In fall of 2010, I went through maybe one of the lowest points in my life. I was dumped over IM by my live-in boyfriend (yes, that one) and due to a zillion circumstances outside of my control, my work life was in complete chaos. I walked around for weeks with a burning feeling in my stomach, unable to eat or sleep and in a total daze. I committed the cardinal sin of crying at work, and begged a doctor friend to write me a prescription for anxiety meds (I didn’t have health insurance at the time). I went to therapy. I bought self-help books on cognitive therapy to try and shake the shitty, negative thoughts that constantly ran through my head. I felt like a raw nerve with absolutely no hope of ever healing.
So I did the completely sensible thing, and bought a plane ticket to Barcelona.
I know it sounds kind of Eat, Pray, Love, but I swear, it was a stupid, rash decision made out of desperation. My friend Logan was there, and he invited me to come out and hang with him for a few days while he relaxed in between tours. Logan is a tour manager for various bands, and had just finished touring with a punk band that had played a bunch of squats around Europe. I am not a “squats” kind of girl, but Logan promised he had hooked up a free apartment for us, and I had nothing really keeping me from going, so I agreed.
I had met Logan the year before, via a mutual friend. His southern accent and wild stories of life as a roadie and tour manager and club bouncer were hilarious, so we kept in touch, and he’d occasionally ask me for suggestions or advice on his writing. We were not good friends — as in, we’d likely only spent three days total in each other’s company — but I was in such a vulnerable state, I figured I could suck up my bad vibes and try to have a good time. It didn’t exactly work out that way.
On the way to the airport, I had a fullon nervous breakdown. I was on the phone with my mom, who was trying to offer me sensible, logical remedies for my situation — the kind of solutions you absolutely do not want to hear when you’re an emotional wreck. It was pushing me deeper and deeper into despair and I couldn’t articulate anything but wrenching gnarled sobs. I’m sure the cab driver loved that. When I finally arrived, I considered turning around and heading straight home, but I was actually too tired and depressed to figure out how to do that, so I got on the plane instead.
When I got to Barcelona, Logan was there to greet me at the airport. He took me into the city and patiently sat with me while I cried and laid out my existential crisis. Because I’d been to the city before under better circumstances, I pictured it would magically bend to my needs. But Barcelona in November is just as miserable and cold as anywhere else. I hadn’t packed for this.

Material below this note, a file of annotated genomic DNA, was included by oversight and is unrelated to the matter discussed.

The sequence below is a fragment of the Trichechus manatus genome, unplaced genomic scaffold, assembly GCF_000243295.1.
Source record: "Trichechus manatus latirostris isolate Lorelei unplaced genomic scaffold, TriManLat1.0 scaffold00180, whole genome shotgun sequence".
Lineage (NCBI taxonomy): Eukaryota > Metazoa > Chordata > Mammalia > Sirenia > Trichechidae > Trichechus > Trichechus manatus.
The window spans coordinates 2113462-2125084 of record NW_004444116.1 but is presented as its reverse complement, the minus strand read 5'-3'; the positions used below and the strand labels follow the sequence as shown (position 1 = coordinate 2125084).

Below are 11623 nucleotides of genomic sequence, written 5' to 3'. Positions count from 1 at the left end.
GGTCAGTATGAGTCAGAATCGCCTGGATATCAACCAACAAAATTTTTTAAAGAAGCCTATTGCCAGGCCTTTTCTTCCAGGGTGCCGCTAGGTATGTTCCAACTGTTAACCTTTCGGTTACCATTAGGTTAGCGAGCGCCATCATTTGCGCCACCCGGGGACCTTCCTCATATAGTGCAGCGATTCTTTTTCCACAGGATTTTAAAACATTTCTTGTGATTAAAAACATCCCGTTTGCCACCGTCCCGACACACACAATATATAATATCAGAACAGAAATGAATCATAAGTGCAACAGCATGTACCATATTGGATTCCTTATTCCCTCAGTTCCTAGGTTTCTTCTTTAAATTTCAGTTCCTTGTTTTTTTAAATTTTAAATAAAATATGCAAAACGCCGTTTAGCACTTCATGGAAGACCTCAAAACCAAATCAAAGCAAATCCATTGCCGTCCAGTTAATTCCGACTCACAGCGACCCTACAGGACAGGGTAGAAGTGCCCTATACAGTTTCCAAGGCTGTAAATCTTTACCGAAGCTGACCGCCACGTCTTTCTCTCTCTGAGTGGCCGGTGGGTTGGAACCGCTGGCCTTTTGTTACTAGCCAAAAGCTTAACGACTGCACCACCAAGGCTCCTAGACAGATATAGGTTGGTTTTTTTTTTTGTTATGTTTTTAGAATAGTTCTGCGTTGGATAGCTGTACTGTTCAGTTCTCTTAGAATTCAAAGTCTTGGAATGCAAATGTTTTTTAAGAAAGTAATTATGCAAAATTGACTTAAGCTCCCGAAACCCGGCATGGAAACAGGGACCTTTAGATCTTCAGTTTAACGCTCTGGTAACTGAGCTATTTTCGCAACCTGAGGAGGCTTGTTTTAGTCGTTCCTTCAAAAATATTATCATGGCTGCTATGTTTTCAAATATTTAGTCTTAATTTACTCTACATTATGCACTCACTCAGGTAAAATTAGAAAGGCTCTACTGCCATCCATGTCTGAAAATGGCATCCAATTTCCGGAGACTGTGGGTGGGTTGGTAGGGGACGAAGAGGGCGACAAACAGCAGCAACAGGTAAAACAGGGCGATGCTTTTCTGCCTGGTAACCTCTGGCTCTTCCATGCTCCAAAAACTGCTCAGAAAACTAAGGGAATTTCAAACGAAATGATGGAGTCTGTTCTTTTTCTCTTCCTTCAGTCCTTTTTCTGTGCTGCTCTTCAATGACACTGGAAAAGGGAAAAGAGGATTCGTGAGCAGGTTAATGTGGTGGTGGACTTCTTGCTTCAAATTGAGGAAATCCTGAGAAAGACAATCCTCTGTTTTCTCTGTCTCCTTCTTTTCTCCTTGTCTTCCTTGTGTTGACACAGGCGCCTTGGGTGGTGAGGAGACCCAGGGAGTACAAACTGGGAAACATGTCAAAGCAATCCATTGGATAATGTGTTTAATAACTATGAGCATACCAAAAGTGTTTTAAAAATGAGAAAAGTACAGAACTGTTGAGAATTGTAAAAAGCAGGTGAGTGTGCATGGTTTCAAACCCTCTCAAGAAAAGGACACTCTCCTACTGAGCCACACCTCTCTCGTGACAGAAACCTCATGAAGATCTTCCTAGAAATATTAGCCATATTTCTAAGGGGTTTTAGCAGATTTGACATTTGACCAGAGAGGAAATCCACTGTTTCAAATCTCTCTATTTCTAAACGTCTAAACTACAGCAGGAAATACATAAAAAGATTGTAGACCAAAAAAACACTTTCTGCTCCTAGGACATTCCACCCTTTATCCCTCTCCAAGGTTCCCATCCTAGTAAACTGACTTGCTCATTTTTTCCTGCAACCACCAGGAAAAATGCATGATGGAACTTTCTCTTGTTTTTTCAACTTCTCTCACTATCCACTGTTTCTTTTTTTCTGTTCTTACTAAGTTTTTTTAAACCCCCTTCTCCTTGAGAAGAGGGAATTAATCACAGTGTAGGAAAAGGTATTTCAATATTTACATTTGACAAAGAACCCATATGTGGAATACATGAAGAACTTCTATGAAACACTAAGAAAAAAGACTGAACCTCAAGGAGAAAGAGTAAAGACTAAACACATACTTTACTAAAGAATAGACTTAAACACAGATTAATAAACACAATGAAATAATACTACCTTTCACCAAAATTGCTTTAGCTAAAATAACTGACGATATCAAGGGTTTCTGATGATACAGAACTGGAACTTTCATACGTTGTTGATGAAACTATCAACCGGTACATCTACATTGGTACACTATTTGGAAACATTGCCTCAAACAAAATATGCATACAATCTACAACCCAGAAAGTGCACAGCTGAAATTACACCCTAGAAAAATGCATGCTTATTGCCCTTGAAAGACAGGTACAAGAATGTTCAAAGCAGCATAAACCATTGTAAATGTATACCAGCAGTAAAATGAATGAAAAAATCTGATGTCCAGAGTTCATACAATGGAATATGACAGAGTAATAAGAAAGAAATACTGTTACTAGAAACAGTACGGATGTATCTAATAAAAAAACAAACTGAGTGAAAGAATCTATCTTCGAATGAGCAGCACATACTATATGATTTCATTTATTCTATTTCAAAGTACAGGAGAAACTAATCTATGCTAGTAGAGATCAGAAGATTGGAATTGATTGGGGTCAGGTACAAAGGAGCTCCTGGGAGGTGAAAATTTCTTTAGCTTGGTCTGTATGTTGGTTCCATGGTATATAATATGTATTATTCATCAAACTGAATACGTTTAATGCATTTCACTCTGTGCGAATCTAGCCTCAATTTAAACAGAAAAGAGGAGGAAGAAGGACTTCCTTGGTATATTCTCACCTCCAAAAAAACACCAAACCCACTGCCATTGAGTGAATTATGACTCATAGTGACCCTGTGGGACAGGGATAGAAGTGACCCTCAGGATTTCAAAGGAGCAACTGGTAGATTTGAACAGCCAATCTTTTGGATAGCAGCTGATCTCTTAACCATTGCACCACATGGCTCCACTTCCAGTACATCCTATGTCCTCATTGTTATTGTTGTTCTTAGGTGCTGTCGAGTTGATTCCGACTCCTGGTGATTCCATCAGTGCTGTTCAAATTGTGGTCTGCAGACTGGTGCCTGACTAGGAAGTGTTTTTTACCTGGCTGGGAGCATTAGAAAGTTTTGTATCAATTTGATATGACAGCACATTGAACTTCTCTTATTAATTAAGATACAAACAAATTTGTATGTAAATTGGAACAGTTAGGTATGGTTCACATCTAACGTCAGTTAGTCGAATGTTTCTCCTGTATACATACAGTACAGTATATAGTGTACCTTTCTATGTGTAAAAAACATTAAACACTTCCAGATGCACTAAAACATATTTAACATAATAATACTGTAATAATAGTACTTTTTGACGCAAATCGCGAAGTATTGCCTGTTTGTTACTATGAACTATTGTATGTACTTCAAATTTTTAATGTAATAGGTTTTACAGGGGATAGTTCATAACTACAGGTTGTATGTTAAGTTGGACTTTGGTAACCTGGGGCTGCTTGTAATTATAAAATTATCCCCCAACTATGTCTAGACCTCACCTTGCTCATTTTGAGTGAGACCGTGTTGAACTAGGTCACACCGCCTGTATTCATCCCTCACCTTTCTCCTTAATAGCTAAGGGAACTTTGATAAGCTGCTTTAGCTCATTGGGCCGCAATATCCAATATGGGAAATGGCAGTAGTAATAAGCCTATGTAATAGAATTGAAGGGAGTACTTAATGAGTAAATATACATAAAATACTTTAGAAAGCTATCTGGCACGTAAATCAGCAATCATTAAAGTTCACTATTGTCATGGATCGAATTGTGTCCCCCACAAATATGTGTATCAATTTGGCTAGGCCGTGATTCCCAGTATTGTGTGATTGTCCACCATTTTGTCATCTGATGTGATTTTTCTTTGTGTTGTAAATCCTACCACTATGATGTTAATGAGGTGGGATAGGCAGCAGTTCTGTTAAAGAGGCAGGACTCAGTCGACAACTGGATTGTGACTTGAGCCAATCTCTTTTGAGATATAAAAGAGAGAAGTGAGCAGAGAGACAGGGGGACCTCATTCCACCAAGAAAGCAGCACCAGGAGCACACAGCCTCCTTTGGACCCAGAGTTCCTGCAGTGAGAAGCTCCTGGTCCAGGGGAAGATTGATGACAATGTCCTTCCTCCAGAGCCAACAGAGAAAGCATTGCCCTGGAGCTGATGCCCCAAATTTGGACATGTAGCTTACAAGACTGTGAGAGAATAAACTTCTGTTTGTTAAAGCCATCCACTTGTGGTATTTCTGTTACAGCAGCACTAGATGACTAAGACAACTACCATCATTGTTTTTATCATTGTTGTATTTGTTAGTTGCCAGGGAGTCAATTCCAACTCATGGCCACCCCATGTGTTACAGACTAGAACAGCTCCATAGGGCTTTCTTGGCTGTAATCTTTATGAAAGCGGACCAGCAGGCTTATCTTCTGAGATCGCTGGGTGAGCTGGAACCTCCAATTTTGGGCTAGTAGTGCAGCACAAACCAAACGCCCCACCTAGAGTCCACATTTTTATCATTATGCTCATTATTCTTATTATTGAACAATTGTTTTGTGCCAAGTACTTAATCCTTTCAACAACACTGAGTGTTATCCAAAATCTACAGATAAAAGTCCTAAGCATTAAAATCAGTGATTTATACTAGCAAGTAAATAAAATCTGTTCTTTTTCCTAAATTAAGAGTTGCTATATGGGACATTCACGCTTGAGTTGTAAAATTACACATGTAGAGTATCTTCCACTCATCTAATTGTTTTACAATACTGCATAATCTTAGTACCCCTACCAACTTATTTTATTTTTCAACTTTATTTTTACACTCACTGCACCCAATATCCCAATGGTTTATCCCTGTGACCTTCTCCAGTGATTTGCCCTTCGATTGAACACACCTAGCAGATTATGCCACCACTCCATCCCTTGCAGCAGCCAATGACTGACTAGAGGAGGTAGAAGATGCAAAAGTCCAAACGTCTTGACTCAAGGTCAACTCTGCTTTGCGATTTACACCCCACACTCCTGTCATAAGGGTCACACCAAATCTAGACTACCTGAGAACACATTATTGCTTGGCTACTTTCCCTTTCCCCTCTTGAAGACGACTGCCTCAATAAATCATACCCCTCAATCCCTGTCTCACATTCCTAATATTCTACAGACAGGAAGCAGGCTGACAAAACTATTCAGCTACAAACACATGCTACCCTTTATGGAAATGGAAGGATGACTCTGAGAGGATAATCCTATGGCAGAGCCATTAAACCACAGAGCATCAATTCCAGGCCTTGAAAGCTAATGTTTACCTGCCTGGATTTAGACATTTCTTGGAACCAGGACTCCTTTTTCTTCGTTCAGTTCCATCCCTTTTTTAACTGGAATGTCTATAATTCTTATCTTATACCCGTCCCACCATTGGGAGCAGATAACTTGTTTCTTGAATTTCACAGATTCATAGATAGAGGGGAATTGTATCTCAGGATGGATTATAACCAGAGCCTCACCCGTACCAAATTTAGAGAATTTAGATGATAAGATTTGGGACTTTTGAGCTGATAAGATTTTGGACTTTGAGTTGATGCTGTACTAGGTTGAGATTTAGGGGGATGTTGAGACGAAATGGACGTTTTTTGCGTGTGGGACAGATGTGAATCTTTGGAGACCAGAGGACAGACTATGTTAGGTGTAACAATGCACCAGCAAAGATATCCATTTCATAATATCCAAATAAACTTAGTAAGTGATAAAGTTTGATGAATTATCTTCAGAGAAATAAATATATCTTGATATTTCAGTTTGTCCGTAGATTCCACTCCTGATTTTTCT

Still, Logan tried to cheer me up by bringing me to hang out with his friends (one of whom freakishly resembled Enrique Iglesias), took me to bars, out to eat falafel, to watch soccer matches. We got “chocolate wasted” which involved making chocolate fondue and dipping everything possible in it. At night, we’d bundle ourselves up in sweatpants and warm blankets and watch bootlegged movies on his computer, and he’d gently spoon me until the Ambien I was taking kicked in, so I could sleep. Here’s the thing, Logan and I were probably the definition of Unlikely Friends — we don’t have any of the same life experiences, and don’t have the same taste in movies or music (though we both think Juggalos are amazing), but he managed to give me the most wonderful gift: non-judgmental, unquestioning friendship. I was devastated and distraught, but I wasn’t alone.
On our last day, we went with some of his friends to Montserrat, which features a monastery tucked into the shadow of the mountain. As we were walking up the freezing passway to the basilica, Logan began talking with me about his own troubles with picking a path and settling down. A lightbulb went off: The way you get over your problems is to get outside yourself and help somebody else. Because in a way, it’s comforting to be reminded that your problems are not the center of the universe. Helping Logan figure out what he was going to do was one small step in me getting back on track.
That was more than two years ago.
I’m writing this because last night I saw Logan again for the first time in a while, and I was reminded that in most of us there is some inherent goodness and sweetness, but in a special few, there is a capacity for kindness that defies all logic or reason. It occasionally comes from the most unlikely places, but when it comes, it can reaffirm your path, your faith and your belief that true pure, selfless giving can exist. I will never forget what he did for me — simply by being — and I hope that one day I can repay that tenfold.